PhD defence: Mette Boye Nielsen

Title: Maximizing Ecosystem Services in Danish Single-Family Housing Areas

Maximizing Ecosystem Services in Danish Single-Family Housing AreasAssessment Committee

Professor Gertrud Jørgensen (chairman)
Professor Anne-Karine Halvorsen Thorén, NMBU, Norge
Senior Lecturer Andy Clayden, Sheffield University, UK

Principal supervisors

Professor Marina Bergen Jensen, Department of Geosciences and Nature Resource Management, University of Copenhagen, Denmark (Nov 2012 – Jan 2015)

Senior Researcher Palle Kristoffersen, Department of Geosciences and Nature Resource Management, University of Copenhagen, Denmark (Sep 2010 – Nov 2012)


This thesis deals with sizing the present and potential ecosystem services in Danish single-family housing areas. Urbanization causes a heavy environmental footprint on Earth. Maximization of ecosystem services (ESS) in single-family housing areas may trade off some of the negative impact of cities and improve resilience to climate change. The potential for maximization depends crucially on spatial and social constraints. However, little is known about the relation between what is spatially possible and what is accepted by local residents, specifically garden owners. The purpose of this PhD thesis was to quantify both the spatial and social conditions, i.e. the potentials as well as the constraints for maximizing ecosystem services in single-family housing areas, and to shed light on how these potentials and constraints relate to urban form and garden owner characteristics.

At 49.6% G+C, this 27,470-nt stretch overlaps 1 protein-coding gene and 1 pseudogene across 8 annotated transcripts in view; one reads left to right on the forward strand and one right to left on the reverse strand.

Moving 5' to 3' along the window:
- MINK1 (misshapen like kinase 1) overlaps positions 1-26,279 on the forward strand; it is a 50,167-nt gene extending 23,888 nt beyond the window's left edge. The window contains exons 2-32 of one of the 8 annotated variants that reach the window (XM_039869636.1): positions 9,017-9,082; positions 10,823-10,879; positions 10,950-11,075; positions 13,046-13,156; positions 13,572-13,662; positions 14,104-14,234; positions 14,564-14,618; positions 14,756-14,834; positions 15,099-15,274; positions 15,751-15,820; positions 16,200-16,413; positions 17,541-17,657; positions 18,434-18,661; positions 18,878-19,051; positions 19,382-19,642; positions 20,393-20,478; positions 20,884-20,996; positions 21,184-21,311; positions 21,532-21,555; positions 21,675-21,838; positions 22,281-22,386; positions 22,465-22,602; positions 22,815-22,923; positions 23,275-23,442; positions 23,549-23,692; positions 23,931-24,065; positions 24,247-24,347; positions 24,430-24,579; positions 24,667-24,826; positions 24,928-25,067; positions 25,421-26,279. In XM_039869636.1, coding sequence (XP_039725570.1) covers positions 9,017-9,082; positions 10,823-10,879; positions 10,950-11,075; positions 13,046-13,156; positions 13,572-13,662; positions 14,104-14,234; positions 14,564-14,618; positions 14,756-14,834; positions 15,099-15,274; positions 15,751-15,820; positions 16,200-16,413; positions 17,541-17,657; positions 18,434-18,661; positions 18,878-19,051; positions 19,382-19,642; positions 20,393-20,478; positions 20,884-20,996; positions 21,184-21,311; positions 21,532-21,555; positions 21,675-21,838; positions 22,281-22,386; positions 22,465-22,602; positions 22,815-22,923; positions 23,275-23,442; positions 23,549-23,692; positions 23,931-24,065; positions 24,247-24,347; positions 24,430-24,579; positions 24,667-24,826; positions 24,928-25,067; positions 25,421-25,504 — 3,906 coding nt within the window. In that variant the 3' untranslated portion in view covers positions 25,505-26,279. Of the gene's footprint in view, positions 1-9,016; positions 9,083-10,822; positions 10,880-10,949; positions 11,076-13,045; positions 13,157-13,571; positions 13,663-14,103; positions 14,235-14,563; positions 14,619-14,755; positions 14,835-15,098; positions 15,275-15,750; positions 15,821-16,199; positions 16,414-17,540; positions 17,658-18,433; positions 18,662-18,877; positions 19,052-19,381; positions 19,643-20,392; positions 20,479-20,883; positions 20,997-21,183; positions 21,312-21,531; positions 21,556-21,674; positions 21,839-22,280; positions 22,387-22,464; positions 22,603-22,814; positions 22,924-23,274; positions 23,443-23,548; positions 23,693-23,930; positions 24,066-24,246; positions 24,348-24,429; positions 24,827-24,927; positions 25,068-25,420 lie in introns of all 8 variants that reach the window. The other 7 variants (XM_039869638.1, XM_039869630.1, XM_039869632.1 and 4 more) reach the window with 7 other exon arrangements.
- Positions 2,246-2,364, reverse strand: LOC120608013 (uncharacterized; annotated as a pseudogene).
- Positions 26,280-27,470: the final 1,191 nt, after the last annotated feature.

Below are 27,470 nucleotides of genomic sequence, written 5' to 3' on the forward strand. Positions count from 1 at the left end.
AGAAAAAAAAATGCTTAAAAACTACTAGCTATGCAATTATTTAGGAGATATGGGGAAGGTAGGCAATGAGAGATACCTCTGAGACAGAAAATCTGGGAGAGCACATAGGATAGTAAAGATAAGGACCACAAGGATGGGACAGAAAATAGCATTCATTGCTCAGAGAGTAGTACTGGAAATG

First, a detailed GIS-based mapping of land cover was conducted in three detached single-family housing areas in Denmark of different urban form but otherwise comparable. Second, a selection of ESS was quantified based on the obtained land cover data. Third, potentials for maximizing the selected services were estimated in two scenarios; a spatial scenario based on merely spatial analysis and a socially acceptable scenario based on responses from a questionnaire. Fourth, factors related to social acceptance were explored.

The results of the thesis indicate that the current ecological performance of single-family housing areas is related to urban form. Furthermore, the results demonstrate that single-family housing areas offer a significant spatial potential for maximizing ESS, specifically in terms of on-site stormwater management, carbon storage, and habitat enhancement. However, social constraints decreased especially the potential for carbon storage and habitat enhancement. The thesis highlights spatial and social concerns that need to be considered if ESS levels in single-family housing areas are to be maximized. The results of this thesis can be used to inform urban sustainability and climate resilience strategies that target single-family housing areas.